St. Paul Mayor Chris Coleman and Council President Kathy Lantry complained to Gov. Mark Dayton about a plan to aid Target Center.
Elizabeth Flores, Star Tribune
Electronic pulltabs gain favor for stadium
- By MIKE KASZUBA a nd ROCHELLE OLSON
- January 31, 2012 - 10:33 PM
State officials say they are confident that electronic pulltabs in bars and restaurants could generate $72 million annually -- enough to fund the state's share of a proposed Minnesota Vikings stadium.
Revenue Commissioner Myron Frans said on Tuesday that the latest projection relies on different calculations than an earlier estimate that put likely revenues at less than $40 million, because they also included tax relief for the charitable gambling industry.
A legislative stadium working group, which met with Frans late on Monday at a St. Paul restaurant, has tentatively endorsed using electronic pulltabs as a way to provide $340 million toward the state's share of a stadium, projected to cost at least $900 million.
Frans said the enhanced revenue estimate was the result of additional research. "We've just done more and more research," he said. "Every month that goes by, you learn more."
But even as the complicated financial puzzle surrounding a new Vikings stadium appeared to make progress on one front, potential obstacles emerged elsewhere.
St. Paul Mayor Chris Coleman met with Gov. Mark Dayton to complain that a Minneapolis proposal to locally fund a new stadium, which includes money to renovate Minneapolis' Target Center, would financially harm the Xcel Energy Center in St. Paul.
Xcel Energy Center opened in September 2000, causing high stakes competition with Target Center for concerts and events. The result: Both facilities operate on the tightest margins and can undercut each other on bids.
"We need to stop thinking about this from a very parochial standpoint," Coleman said.
Minneapolis Mayor R.T. Rybak has said he needs the Target Center piece to sway a City Council averse to sports subsidies.
The latest electronic pulltabs estimate shows how tricky it can be to make projections for an industry that has seen gross receipts drop $400 million in the past five years.
State officials are still unsure how the move from paper tabs to electronic pulltabs will affect interest in the game.
In one sign of scaled-back expectations, state officials are basing their latest projections on 2,500 locations statewide. Bars with a seating capacity of less than 200 would be limited to six machines. That's down from early estimates of 3,500 locations across Minnesota.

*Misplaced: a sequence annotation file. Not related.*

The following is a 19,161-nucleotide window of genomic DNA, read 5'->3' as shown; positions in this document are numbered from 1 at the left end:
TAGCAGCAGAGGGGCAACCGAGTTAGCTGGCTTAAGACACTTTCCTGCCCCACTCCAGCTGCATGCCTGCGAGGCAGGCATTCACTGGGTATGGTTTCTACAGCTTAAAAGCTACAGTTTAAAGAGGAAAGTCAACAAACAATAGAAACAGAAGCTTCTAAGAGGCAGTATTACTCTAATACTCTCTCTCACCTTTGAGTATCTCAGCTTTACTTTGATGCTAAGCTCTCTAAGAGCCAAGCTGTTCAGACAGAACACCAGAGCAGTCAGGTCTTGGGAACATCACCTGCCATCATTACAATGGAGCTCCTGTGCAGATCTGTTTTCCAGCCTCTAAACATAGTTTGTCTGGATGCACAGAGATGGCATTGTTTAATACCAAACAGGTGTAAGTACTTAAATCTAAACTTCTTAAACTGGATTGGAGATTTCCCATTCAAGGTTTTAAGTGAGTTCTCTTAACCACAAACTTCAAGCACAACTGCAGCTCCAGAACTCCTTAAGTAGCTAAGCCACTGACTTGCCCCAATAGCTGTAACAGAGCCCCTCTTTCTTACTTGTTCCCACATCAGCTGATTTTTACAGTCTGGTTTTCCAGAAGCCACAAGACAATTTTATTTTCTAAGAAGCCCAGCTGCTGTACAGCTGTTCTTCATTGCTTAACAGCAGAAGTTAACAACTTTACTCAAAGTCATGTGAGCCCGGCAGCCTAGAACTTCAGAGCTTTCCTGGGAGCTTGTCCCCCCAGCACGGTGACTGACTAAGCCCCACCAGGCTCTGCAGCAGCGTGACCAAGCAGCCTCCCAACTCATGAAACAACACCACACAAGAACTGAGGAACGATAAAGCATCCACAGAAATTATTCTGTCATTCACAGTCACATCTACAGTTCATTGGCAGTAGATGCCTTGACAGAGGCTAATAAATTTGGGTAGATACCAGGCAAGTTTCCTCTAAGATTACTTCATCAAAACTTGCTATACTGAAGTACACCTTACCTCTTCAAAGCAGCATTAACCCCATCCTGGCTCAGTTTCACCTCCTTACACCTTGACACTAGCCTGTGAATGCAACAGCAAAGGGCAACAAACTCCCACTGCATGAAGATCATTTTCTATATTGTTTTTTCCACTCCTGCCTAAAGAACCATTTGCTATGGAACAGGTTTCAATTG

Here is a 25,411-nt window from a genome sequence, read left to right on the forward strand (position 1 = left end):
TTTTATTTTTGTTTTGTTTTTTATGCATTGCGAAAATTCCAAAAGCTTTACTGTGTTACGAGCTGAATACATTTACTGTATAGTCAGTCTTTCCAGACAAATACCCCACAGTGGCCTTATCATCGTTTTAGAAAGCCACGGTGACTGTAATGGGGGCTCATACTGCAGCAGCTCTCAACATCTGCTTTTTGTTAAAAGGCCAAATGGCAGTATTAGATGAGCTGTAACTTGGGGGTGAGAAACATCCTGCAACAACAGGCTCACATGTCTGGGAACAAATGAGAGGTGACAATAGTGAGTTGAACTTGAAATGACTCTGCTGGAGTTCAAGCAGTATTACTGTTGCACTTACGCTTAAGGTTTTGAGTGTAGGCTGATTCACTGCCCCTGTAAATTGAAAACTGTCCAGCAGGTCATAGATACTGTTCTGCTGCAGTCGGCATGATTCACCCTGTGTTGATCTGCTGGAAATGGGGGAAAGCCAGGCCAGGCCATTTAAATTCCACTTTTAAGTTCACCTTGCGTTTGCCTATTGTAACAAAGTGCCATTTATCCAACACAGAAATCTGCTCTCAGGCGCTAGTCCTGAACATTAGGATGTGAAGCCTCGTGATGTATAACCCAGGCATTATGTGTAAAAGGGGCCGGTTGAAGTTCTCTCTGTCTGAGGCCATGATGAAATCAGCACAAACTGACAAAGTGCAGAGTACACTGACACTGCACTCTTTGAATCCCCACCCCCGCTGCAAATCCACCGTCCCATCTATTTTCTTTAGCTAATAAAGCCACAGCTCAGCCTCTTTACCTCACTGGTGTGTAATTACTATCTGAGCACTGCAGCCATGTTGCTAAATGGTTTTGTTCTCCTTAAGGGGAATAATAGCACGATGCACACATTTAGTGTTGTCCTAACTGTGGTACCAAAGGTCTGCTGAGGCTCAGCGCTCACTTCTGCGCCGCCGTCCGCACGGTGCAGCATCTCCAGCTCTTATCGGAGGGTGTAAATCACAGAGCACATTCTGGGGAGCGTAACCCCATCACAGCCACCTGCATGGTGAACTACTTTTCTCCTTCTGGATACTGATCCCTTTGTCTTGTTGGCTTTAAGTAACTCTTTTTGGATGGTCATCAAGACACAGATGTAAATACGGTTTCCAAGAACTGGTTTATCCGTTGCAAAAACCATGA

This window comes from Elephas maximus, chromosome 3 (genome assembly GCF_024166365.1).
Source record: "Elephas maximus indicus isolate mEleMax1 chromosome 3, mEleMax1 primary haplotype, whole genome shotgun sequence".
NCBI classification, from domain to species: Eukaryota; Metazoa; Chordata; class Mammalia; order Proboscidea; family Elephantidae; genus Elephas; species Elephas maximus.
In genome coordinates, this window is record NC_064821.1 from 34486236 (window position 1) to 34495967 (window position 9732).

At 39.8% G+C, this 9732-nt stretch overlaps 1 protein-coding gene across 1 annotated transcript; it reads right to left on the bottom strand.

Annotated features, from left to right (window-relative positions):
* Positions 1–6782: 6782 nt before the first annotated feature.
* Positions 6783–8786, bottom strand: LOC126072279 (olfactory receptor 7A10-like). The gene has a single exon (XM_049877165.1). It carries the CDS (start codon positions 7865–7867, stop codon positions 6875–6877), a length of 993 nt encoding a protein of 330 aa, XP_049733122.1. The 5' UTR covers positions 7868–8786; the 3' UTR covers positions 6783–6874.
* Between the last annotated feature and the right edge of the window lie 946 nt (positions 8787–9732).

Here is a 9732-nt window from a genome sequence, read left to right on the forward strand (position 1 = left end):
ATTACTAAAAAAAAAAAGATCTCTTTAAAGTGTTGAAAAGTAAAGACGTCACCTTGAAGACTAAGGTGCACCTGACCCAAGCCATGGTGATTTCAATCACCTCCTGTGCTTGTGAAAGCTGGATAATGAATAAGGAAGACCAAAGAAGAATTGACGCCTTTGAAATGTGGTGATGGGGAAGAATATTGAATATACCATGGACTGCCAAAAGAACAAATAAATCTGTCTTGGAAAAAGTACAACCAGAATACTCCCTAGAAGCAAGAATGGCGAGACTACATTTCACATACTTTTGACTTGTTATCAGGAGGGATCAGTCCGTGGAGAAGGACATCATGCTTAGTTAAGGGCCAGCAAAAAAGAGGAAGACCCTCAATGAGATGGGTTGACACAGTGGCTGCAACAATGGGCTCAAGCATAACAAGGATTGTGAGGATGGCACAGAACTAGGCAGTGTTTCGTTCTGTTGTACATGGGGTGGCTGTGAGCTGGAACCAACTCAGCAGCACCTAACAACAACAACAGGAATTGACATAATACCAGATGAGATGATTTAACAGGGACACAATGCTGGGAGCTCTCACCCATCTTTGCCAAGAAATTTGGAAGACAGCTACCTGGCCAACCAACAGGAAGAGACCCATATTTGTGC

Tom Barrett, the head of the state Gambling Control Board, said officials had even studied what time of day pulltabs tended to be played.
"We dialed back the number of sites," Barrett said. "Originally, the board was thinking, 'Ahh, we can see retail sales locations -- be it bars [or something else] -- get back into gaming where they had gotten out.'" But, he said, state officials are trying to be conservative in their estimates.
Dayton and Sen. Julie Rosen, R-Fairmont, the chief Senate stadium legislation author, favor electronic pulltabs to fund the state's contribution to the project. A state analysis released last month showed that building a new Vikings stadium at the site of the Metrodome, where the team has played for 30 years, would have a $918 million total price tag and require $340 million from the state.
The Vikings have preferred building a $1.1 billion stadium in Ramsey County's Arden Hills. According to the state analysis, that could require a state contribution of as much as $395 million.
Stadium proponents say that unlike a casino in downtown Minneapolis or video slot machines at horse racing tracks, electronic pulltabs are less likely to face legal challenges from casino-owning tribes.
Rep. Terry Morrow, DFL-St. Peter, said that after the Monday night meeting, the stadium working group was "fairly confident" that authorizing electronic pulltabs in Minnesota's bars could generate $72 million a year.
But he said that conclusion was only an incremental step toward solving the stadium's financial and logistical puzzle.
"It's such a complex issue that even if you make progress, [that] doesn't mean you've resolved everything," Morrow said. He said the group was "a half-step closer than we were a week ago" toward producing long-delayed legislation for a stadium public subsidy package, but he added that many details must be resolved.
Morrow said he did not know how close legislators were to a final package. "We don't know the [stadium] site, and without knowing the site, we don't know the dollar amount" of the project, he said. Dayton has recommended the site of the existing Metrodome, but legislators have not yet arrived at a final pick.
Frans said he too is concerned about the durability of electronic pulltab revenue, particularly if Internet gambling expands. "We don't know the answer to that," Frans said of the effect from Internet gambling.
Dick Day, a former Senate minority leader now working for racino interests, said he doubted that electronic pulltabs would provide enough revenue. "I just don't think there's enough money there," he said.
Coleman, meanwhile, said Tuesday that upgrades to Target Center as part of a Vikings stadium subsidy deal would put St. Paul and the Xcel Energy Center in a "very, very disadvantageous position."
The St. Paul mayor wants a "regional approach" -- possibly with revenue sharing -- through a new governing body to oversee the Twin Cities dueling convention centers and sports teams. Coleman is seeking $20 million in state loan forgiveness for the Xcel. "That's one part of the puzzle," he said.
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